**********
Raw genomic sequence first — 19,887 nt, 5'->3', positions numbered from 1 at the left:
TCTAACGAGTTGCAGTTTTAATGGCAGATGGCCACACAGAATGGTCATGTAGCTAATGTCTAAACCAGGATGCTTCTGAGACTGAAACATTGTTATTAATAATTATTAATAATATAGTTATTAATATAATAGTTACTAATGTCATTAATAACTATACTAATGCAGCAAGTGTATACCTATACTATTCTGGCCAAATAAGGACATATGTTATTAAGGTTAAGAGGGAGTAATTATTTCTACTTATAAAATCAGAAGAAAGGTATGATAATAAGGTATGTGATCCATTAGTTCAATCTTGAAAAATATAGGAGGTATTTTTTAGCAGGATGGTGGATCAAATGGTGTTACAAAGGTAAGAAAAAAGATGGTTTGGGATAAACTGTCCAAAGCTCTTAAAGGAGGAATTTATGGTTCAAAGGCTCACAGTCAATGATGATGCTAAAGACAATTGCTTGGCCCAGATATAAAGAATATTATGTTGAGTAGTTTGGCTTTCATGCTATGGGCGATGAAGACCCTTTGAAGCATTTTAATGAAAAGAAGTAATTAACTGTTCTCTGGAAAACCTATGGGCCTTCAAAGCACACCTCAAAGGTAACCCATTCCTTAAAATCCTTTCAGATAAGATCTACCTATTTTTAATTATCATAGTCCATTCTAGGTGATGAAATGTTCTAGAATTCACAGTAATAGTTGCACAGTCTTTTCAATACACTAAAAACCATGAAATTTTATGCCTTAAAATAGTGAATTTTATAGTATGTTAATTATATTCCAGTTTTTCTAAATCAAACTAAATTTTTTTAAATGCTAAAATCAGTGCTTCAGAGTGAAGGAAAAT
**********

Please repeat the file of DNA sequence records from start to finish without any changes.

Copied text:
Raw genomic sequence first — 19,887 nt, 5'->3', positions numbered from 1 at the left:
TCTAACGAGTTGCAGTTTTAATGGCAGATGGCCACACAGAATGGTCATGTAGCTAATGTCTAAACCAGGATGCTTCTGAGACTGAAACATTGTTATTAATAATTATTAATAATATAGTTATTAATATAATAGTTACTAATGTCATTAATAACTATACTAATGCAGCAAGTGTATACCTATACTATTCTGGCCAAATAAGGACATATGTTATTAAGGTTAAGAGGGAGTAATTATTTCTACTTATAAAATCAGAAGAAAGGTATGATAATAAGGTATGTGATCCATTAGTTCAATCTTGAAAAATATAGGAGGTATTTTTTAGCAGGATGGTGGATCAAATGGTGTTACAAAGGTAAGAAAAAAGATGGTTTGGGATAAACTGTCCAAAGCTCTTAAAGGAGGAATTTATGGTTCAAAGGCTCACAGTCAATGATGATGCTAAAGACAATTGCTTGGCCCAGATATAAAGAATATTATGTTGAGTAGTTTGGCTTTCATGCTATGGGCGATGAAGACCCTTTGAAGCATTTTAATGAAAAGAAGTAATTAACTGTTCTCTGGAAAACCTATGGGCCTTCAAAGCACACCTCAAAGGTAACCCATTCCTTAAAATCCTTTCAGATAAGATCTACCTATTTTTAATTATCATAGTCCATTCTAGGTGATGAAATGTTCTAGAATTCACAGTAATAGTTGCACAGTCTTTTCAATACACTAAAAACCATGAAATTTTATGCCTTAAAATAGTGAATTTTATAGTATGTTAATTATATTCCAGTTTTTCTAAATCAAACTAAATTTTTTTAAATGCTAAAATCAGTGCTTCAGAGTGAAGGAAAAT